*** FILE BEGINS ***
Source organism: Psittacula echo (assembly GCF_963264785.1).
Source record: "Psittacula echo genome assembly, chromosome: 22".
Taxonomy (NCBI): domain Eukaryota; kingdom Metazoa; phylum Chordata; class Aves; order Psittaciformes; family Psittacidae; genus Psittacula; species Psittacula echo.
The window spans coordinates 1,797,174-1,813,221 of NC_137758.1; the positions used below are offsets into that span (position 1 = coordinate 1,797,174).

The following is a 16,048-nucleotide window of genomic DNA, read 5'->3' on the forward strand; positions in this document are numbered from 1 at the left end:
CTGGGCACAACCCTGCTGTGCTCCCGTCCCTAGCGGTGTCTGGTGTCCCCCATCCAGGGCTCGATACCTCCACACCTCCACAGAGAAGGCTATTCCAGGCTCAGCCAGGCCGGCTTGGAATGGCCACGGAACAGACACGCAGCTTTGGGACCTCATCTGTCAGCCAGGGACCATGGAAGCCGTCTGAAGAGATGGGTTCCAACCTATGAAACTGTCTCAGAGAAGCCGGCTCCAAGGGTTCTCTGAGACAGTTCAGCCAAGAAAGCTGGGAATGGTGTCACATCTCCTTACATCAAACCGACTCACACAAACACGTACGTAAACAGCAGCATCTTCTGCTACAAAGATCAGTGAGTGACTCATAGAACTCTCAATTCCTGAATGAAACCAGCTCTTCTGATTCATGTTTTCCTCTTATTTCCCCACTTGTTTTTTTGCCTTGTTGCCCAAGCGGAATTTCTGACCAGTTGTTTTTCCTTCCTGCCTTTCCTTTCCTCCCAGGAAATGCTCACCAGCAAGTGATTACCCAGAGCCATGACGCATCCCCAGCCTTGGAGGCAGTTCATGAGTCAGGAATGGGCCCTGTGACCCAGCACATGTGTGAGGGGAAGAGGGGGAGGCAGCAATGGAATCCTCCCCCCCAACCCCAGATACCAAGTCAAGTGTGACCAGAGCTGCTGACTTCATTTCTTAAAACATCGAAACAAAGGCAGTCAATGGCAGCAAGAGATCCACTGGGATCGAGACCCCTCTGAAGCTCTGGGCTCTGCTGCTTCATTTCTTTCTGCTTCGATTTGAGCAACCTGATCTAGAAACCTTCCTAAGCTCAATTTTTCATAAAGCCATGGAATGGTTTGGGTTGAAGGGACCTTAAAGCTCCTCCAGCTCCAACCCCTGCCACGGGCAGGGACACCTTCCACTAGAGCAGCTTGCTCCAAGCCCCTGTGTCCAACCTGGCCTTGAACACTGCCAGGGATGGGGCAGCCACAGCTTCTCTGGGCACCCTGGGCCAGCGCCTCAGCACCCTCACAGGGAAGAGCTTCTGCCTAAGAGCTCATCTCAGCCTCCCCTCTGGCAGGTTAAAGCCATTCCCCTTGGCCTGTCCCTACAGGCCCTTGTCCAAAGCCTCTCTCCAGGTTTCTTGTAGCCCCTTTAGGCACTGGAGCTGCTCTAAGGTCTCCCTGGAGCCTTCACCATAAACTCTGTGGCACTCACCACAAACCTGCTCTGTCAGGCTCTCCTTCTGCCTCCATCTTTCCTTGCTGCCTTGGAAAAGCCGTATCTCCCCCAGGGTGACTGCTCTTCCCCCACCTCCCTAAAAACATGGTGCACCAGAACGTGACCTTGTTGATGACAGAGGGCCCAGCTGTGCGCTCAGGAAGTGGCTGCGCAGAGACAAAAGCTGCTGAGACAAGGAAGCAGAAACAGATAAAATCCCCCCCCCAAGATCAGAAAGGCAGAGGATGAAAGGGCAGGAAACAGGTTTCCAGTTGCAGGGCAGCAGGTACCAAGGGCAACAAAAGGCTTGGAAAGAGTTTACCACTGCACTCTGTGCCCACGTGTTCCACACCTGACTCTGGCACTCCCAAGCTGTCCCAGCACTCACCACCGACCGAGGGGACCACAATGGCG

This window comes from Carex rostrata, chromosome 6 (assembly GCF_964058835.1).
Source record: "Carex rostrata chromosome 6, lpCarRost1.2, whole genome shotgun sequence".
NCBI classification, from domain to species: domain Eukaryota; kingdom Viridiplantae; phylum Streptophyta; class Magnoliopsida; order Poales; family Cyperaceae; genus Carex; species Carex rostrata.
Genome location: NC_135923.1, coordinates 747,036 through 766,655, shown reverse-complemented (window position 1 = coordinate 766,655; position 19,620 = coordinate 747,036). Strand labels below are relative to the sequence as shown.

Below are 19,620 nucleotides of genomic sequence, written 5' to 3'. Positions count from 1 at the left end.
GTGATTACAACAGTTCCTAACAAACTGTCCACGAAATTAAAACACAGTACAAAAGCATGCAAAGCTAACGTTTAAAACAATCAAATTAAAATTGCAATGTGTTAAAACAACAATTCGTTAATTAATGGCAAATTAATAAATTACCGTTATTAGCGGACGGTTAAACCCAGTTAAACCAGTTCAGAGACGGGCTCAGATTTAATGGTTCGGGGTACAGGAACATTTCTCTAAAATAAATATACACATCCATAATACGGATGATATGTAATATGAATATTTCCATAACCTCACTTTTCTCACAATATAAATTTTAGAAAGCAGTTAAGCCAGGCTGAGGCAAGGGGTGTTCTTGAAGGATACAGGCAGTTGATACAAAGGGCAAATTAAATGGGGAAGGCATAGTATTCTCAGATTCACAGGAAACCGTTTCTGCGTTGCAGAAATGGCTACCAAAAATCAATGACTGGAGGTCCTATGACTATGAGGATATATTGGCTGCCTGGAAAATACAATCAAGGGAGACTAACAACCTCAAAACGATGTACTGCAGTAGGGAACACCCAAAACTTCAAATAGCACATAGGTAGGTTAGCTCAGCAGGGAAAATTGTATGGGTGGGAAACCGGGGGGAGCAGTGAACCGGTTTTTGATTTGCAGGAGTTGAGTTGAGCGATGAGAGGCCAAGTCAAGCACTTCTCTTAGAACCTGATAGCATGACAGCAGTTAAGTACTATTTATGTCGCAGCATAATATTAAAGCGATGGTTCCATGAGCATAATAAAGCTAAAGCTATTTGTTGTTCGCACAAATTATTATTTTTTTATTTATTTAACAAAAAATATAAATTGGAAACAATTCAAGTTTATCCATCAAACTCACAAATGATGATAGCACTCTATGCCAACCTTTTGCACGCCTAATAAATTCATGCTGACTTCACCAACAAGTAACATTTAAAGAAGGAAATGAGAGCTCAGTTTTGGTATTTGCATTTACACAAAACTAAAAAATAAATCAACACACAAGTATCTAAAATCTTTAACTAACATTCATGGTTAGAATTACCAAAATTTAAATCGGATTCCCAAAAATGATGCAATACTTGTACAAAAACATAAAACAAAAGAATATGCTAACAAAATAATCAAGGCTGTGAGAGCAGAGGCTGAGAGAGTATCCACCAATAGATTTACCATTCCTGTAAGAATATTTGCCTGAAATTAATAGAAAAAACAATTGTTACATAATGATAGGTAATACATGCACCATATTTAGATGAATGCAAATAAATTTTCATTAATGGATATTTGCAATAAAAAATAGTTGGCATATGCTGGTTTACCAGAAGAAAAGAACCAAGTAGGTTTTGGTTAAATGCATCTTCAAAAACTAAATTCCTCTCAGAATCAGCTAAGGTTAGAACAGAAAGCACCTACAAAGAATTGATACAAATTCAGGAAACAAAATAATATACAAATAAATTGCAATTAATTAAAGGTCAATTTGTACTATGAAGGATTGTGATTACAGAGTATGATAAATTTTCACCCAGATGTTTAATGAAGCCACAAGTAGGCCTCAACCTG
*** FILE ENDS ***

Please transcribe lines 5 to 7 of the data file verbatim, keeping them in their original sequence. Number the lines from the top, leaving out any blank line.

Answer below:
The following is a 16,048-nucleotide window of genomic DNA, read 5'->3' on the forward strand; positions in this document are numbered from 1 at the left end:
CTGGGCACAACCCTGCTGTGCTCCCGTCCCTAGCGGTGTCTGGTGTCCCCCATCCAGGGCTCGATACCTCCACACCTCCACAGAGAAGGCTATTCCAGGCTCAGCCAGGCCGGCTTGGAATGGCCACGGAACAGACACGCAGCTTTGGGACCTCATCTGTCAGCCAGGGACCATGGAAGCCGTCTGAAGAGATGGGTTCCAACCTATGAAACTGTCTCAGAGAAGCCGGCTCCAAGGGTTCTCTGAGACAGTTCAGCCAAGAAAGCTGGGAATGGTGTCACATCTCCTTACATCAAACCGACTCACACAAACACGTACGTAAACAGCAGCATCTTCTGCTACAAAGATCAGTGAGTGACTCATAGAACTCTCAATTCCTGAATGAAACCAGCTCTTCTGATTCATGTTTTCCTCTTATTTCCCCACTTGTTTTTTTGCCTTGTTGCCCAAGCGGAATTTCTGACCAGTTGTTTTTCCTTCCTGCCTTTCCTTTCCTCCCAGGAAATGCTCACCAGCAAGTGATTACCCAGAGCCATGACGCATCCCCAGCCTTGGAGGCAGTTCATGAGTCAGGAATGGGCCCTGTGACCCAGCACATGTGTGAGGGGAAGAGGGGGAGGCAGCAATGGAATCCTCCCCCCCAACCCCAGATACCAAGTCAAGTGTGACCAGAGCTGCTGACTTCATTTCTTAAAACATCGAAACAAAGGCAGTCAATGGCAGCAAGAGATCCACTGGGATCGAGACCCCTCTGAAGCTCTGGGCTCTGCTGCTTCATTTCTTTCTGCTTCGATTTGAGCAACCTGATCTAGAAACCTTCCTAAGCTCAATTTTTCATAAAGCCATGGAATGGTTTGGGTTGAAGGGACCTTAAAGCTCCTCCAGCTCCAACCCCTGCCACGGGCAGGGACACCTTCCACTAGAGCAGCTTGCTCCAAGCCCCTGTGTCCAACCTGGCCTTGAACACTGCCAGGGATGGGGCAGCCACAGCTTCTCTGGGCACCCTGGGCCAGCGCCTCAGCACCCTCACAGGGAAGAGCTTCTGCCTAAGAGCTCATCTCAGCCTCCCCTCTGGCAGGTTAAAGCCATTCCCCTTGGCCTGTCCCTACAGGCCCTTGTCCAAAGCCTCTCTCCAGGTTTCTTGTAGCCCCTTTAGGCACTGGAGCTGCTCTAAGGTCTCCCTGGAGCCTTCACCATAAACTCTGTGGCACTCACCACAAACCTGCTCTGTCAGGCTCTCCTTCTGCCTCCATCTTTCCTTGCTGCCTTGGAAAAGCCGTATCTCCCCCAGGGTGACTGCTCTTCCCCCACCTCCCTAAAAACATGGTGCACCAGAACGTGACCTTGTTGATGACAGAGGGCCCAGCTGTGCGCTCAGGAAGTGGCTGCGCAGAGACAAAAGCTGCTGAGACAAGGAAGCAGAAACAGATAAAATCCCCCCCCCAAGATCAGAAAGGCAGAGGATGAAAGGGCAGGAAACAGGTTTCCAGTTGCAGGGCAGCAGGTACCAAGGGCAACAAAAGGCTTGGAAAGAGTTTACCACTGCACTCTGTGCCCACGTGTTCCACACCTGACTCTGGCACTCCCAAGCTGTCCCAGCACTCACCACCGACCGAGGGGACCACAATGGCG

This window comes from Carex rostrata, chromosome 6 (assembly GCF_964058835.1).